Bodelwyddan Castle

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Bodelwyddan Castle

Bodelwyddan Castle (Welsh: Castell Bodelwyddan) , close to the village of Bodelwyddan, near Rhyl, Denbighshire in Wales, was built around 1460 by the Humphreys family of Anglesey as a manor house. It was associated with the Williams-Wynn family for around 200 years from 1690. It is a Grade II* listed building. Having been opened to the public as a historic house museum,[1] as of 2019, it is up for sale.[2]

History[edit]

Watercolour of the house that preceded Bodelwyddan Castle c1781

The castle was bought from the Humphreys by Sir William Williams, Speaker in the House of Commons from 1680–1681.[3]

Bodelwyddan Castle

The castle which stands today was reconstructed between 1830 and 1832 by Sir John Hay Williams, who employed the architects Joseph Hansom (inventor of the Hansom cab) and Edward Welch to refurbish and extend the house.[4] The Williams' family fortunes started to decline in the 1850s, due to the loss of the main source of income for the estate, lead mining. The castle has been described as one of Hansom's most ambitious projects, "being wildly dramatic and owing nothing to its predecessors".[5] At the same time works were carried out to construct an estate wall and formal gardens.

Further refurbishment work was carried out in the 1880s by Sir Herbert, 7th Baronet, who inherited Bodelwyddan Castle from his heirless cousin. By the First World War the house had become a recuperation hospital for wounded soldiers. During this time, the grounds of the estate were used by soldiers based at the nearby Kinmel Camp for trench warfare training.[6] Traces of these trenches can still be seen.

Lowther College[edit]

By 1920, the cost of maintaining the castle and estate had grown too burdensome, and the Williams-Wynn family leased Bodelwyddan to Lowther College, a girls' private school. The school was formed in 1896 at Lytham St. Annes in Lancashire by Florence Lindley.[7] Lowther College purchased the property five years later, in 1925.[5] The school is thought to be one of the first private schools for girls to have its own swimming pool. It also had a private golf course. The Lowther College Tableaux were well regarded within the community for their musical excellence. Boys were admitted from 1977. The school closed in 1982 due to financial problems.[8]

Museum and arts centre[edit]

In the 1980s, the site was bought by Clwyd County Council with the aim of developing the castle as a visitor attraction. The historic house and grounds were opened to the public and managed by Bodelwyddan Castle Trust, an independent registered charity.[9]

Partnerships were formed with the National Portrait Gallery and the Royal Academy of Arts, so that the castle could be used to display objects from these collections.[10][11] In order to house these items, the interior of the castle was restored by Roderick Gradidge, an expert on Victorian architecture. The portrait gallery opened in 1988 and was named Museum of the Year in 1989.[11][12] The castle's association with the National Portrait Gallery came to an end in 2017 after its funding was cut by Denbighshire County Council.[13]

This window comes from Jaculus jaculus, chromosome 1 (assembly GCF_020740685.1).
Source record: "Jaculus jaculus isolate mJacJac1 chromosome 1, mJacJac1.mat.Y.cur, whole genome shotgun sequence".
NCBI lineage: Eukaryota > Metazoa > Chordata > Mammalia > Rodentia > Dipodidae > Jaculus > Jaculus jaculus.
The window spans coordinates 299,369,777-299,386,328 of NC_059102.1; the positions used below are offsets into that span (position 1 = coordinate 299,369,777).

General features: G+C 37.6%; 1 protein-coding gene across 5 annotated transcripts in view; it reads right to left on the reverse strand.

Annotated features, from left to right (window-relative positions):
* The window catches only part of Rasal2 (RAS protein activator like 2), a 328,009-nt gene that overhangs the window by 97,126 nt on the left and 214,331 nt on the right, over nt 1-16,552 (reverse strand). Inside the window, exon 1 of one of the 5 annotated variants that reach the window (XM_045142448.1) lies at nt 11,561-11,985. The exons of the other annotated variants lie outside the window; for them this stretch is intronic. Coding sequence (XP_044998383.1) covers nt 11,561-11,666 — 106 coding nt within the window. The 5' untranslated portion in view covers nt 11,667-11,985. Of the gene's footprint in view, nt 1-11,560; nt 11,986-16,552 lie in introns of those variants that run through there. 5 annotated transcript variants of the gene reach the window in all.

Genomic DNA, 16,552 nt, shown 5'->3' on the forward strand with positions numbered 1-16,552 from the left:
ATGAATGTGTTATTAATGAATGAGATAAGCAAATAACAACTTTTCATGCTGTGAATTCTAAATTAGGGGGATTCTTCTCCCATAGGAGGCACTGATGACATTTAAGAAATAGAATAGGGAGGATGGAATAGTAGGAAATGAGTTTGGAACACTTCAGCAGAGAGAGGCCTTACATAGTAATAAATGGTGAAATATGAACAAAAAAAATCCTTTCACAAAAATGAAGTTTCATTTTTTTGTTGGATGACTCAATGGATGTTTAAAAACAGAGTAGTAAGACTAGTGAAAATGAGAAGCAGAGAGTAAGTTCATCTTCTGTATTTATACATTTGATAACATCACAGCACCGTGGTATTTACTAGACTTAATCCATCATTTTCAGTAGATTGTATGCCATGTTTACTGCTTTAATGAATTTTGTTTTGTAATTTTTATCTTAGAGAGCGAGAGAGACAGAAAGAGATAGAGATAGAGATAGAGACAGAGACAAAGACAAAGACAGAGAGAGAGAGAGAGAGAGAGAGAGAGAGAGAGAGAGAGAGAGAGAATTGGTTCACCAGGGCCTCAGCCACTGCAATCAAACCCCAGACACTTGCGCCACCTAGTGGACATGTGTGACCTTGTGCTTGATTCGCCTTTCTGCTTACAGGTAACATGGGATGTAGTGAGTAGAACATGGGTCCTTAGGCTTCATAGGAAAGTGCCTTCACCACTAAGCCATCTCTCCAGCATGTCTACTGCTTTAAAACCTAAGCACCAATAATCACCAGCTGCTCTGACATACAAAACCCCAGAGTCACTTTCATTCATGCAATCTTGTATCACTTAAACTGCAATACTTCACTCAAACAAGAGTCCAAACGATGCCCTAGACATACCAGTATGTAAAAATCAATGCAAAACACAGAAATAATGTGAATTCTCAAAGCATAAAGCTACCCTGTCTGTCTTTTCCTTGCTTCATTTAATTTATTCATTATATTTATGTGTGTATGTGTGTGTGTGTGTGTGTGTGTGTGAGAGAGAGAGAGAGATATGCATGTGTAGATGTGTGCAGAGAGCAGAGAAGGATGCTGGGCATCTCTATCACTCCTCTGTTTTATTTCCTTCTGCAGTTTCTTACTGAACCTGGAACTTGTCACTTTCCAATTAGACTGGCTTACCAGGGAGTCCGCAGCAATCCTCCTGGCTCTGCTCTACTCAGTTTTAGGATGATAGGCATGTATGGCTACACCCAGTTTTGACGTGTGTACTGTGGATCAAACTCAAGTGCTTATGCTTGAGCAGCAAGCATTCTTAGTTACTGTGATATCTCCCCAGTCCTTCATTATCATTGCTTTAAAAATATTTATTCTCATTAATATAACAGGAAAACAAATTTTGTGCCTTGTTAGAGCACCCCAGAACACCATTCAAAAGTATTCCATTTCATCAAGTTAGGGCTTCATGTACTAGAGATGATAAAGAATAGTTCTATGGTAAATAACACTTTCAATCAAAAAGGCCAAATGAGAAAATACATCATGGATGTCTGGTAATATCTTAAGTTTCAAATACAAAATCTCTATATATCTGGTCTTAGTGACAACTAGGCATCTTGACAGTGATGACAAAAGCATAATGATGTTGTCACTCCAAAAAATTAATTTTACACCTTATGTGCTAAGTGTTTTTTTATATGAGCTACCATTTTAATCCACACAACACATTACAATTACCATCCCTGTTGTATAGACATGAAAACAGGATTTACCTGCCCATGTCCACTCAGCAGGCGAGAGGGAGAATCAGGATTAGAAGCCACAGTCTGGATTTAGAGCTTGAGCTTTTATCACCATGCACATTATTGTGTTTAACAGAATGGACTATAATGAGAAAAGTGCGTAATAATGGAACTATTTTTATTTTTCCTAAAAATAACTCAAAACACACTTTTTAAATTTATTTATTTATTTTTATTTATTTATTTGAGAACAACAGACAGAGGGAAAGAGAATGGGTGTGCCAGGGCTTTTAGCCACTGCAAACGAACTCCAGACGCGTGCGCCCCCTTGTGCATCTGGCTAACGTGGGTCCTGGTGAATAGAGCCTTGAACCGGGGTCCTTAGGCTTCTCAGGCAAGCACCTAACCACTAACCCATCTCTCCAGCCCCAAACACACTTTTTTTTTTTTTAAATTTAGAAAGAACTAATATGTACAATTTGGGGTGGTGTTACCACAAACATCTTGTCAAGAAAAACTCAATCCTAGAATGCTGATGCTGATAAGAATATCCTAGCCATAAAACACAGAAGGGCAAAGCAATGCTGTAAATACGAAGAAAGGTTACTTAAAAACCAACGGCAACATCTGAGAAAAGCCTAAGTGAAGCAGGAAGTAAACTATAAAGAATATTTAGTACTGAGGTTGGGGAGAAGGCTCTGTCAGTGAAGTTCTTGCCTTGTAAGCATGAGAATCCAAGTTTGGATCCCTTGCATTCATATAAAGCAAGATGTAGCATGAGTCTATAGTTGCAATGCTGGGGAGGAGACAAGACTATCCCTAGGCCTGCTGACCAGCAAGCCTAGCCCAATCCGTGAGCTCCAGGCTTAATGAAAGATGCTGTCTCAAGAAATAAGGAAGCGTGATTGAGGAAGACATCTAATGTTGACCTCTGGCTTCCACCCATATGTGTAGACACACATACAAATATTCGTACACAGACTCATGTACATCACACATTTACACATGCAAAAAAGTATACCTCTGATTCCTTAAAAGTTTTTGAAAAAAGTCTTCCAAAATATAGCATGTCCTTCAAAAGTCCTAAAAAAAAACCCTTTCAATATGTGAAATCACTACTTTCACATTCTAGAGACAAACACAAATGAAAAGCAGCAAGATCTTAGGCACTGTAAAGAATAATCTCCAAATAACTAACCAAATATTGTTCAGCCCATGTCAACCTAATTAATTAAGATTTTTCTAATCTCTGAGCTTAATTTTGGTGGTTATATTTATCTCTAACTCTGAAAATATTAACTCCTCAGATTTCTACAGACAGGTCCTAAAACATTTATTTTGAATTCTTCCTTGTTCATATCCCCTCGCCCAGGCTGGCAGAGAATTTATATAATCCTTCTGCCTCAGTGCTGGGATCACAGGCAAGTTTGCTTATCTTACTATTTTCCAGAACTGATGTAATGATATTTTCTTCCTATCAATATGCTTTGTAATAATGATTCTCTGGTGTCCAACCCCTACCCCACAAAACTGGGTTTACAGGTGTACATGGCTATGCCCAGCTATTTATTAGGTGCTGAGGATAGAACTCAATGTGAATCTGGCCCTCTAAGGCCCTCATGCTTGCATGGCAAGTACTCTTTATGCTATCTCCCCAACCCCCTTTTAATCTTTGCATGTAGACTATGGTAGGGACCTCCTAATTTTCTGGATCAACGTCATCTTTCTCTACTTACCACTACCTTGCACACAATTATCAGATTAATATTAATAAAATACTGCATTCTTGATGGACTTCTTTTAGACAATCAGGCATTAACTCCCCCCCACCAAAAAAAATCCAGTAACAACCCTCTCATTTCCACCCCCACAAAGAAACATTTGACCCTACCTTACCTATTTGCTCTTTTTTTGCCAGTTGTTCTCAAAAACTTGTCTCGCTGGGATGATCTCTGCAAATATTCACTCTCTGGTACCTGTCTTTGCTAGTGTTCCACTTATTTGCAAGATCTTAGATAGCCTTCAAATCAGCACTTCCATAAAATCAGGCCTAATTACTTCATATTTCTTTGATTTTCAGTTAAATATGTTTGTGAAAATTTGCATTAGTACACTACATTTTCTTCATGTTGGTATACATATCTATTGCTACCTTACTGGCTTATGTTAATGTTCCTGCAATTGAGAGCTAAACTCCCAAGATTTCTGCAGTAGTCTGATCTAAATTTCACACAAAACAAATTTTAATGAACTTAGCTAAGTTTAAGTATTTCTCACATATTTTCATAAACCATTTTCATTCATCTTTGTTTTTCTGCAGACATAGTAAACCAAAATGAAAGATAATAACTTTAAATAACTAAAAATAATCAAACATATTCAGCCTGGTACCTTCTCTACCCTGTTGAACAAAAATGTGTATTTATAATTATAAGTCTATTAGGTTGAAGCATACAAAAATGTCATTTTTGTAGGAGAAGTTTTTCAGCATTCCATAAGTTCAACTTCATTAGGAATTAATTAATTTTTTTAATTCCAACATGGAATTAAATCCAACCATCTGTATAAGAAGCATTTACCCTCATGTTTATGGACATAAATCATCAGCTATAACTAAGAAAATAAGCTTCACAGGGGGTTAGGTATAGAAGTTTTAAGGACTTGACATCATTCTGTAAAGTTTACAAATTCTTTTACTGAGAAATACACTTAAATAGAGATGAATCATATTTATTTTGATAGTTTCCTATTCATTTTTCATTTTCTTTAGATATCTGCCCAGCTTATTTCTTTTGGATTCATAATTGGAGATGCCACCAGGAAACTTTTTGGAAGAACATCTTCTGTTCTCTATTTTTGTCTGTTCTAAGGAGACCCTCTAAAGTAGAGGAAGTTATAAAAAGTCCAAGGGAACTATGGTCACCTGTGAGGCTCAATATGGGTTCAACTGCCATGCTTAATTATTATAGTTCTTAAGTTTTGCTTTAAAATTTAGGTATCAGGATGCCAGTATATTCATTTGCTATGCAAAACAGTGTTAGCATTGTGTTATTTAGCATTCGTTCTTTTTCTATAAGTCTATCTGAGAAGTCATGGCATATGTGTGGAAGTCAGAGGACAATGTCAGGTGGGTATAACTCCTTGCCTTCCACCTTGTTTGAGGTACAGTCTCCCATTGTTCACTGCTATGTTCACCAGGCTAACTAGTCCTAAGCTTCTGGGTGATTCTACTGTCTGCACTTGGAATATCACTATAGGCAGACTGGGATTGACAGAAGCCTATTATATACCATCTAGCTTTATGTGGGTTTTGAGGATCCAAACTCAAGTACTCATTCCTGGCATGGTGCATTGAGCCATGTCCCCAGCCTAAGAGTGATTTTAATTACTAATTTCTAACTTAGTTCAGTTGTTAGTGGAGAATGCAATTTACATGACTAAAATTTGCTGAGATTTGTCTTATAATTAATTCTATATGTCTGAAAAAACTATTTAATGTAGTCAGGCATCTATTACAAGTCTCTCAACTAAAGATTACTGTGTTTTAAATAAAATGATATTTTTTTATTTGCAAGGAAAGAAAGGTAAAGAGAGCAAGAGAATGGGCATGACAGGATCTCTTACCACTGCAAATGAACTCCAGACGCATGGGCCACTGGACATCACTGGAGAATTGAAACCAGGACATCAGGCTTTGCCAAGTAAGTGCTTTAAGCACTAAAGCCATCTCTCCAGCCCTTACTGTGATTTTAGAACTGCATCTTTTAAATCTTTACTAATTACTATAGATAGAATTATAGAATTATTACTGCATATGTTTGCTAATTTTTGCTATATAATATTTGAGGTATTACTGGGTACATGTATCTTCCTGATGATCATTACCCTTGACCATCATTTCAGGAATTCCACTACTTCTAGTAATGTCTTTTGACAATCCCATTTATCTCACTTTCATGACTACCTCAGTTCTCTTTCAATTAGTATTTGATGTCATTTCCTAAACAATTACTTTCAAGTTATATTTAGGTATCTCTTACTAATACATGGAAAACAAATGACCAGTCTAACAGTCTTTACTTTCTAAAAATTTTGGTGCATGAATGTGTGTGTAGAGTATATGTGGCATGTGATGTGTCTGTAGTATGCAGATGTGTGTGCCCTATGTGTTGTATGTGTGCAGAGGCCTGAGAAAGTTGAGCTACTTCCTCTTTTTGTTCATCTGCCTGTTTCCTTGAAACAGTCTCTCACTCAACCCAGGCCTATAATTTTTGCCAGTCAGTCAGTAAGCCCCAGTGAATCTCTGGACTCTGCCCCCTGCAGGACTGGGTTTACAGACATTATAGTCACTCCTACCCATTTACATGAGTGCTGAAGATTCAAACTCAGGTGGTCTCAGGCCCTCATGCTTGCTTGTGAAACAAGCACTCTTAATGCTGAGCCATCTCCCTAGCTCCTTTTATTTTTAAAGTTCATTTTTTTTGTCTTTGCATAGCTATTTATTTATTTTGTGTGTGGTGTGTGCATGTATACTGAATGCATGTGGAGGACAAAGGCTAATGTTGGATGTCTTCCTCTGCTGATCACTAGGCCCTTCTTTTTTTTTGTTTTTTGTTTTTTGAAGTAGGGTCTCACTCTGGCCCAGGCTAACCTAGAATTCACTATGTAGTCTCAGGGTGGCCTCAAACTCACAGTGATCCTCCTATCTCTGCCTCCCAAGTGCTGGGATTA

In 2017 Denbighshire County Council decided to sell the site, with the museum and gardens closing in 2019.[10][14]

Bodelwyddan Castle Hotel[edit]

Part of the site was leased to the Rank Organisation in 1994 for development into a luxury hotel, Bodelwyddan Castle Hotel,[15] and is now run by Warner Leisure Hotels. The historic house and grounds are not part of the hotel, although Warner did consider purchasing the site in 2017.[10]

Gardens[edit]

The castle is set within a large area of parkland, and formal gardens, the most recent of which was originally designed by Thomas Hayton Mawson in 1910.[16]

Bodelwyddan Castle Gallery[edit]

See also[edit]

References[edit]

  1. ^ Caring for Our Built Heritage: Conservation in Practice; Tony Haskell, 1993, p.133
  2. ^ "North Wales castle up for sale". Place North West.
  3. ^ "Bodelwyddan Castle Introduction". National Portrait Gallery. Archived from the original on 2001-03-05. Retrieved 2007-12-01.
  4. ^ Harris, Penelope,The Architectural Achievement of Joseph Aloysius Hansom (1803–1882), The Edwin Mellen Press, 2010, ISBN 0-7734-3851-3.
  5. ^ a b Tony Haskell, Ibid., p.133
  6. ^ "Trenches". Bodelwyddan Castle. Archived from the original on 2010-06-13. Retrieved 2007-12-01.
  7. ^ "Lowther College". Archives Network Wales. Retrieved 2007-12-01.[permanent dead link]
  8. ^ "Lowther College". Bodelwyddan Castle. Archived from the original on 2007-11-08. Retrieved 2007-12-01.
  9. ^ Charity Commission. BODELWYDDAN CASTLE TRUST, registered charity no. 1040969.
  10. ^ a b c "Bodelwyddan Castle Trust concern at decision to sell site". BBC. 3 October 2018. Retrieved 28 June 2019.
  11. ^ "Awards and Winners" (PDF). National Heritage. National Heritage. Retrieved 28 June 2019.
  12. ^ Mills, Eleanor (15 March 2017), Bodelwyddan Castle to sever ties with National Portrait Gallery, Museums Association, retrieved 16 March 2017
  13. ^ "Bodelwyddan Castle which is up for sale and valued at £1million to finally close its doors". Rhyl Journal. 28 June 2019. Retrieved 28 June 2019.
  14. ^ "History". Bodelwyddan Castle. Archived from the original on 2007-11-08. Retrieved 2007-12-01.
  15. ^ "gardens". Bodelwyddan Castle. Archived from the original on 2007-11-08. Retrieved 2007-12-01.

Literature[edit]

  • Foister, Susan (1988). The National Portrait Gallery at Bodelwyddan Castle. London: National Portrait Gallery Publications. ISBN 0904017923.
  • Hubbard, E. (1986). Buildings of Wales: Clwyd. Penguin/Yale University Press. pg. 325.

External links[edit]

Coordinates: 53°15′40″N 03°30′06″W / 53.26111°N 3.50167°W / 53.26111; -3.50167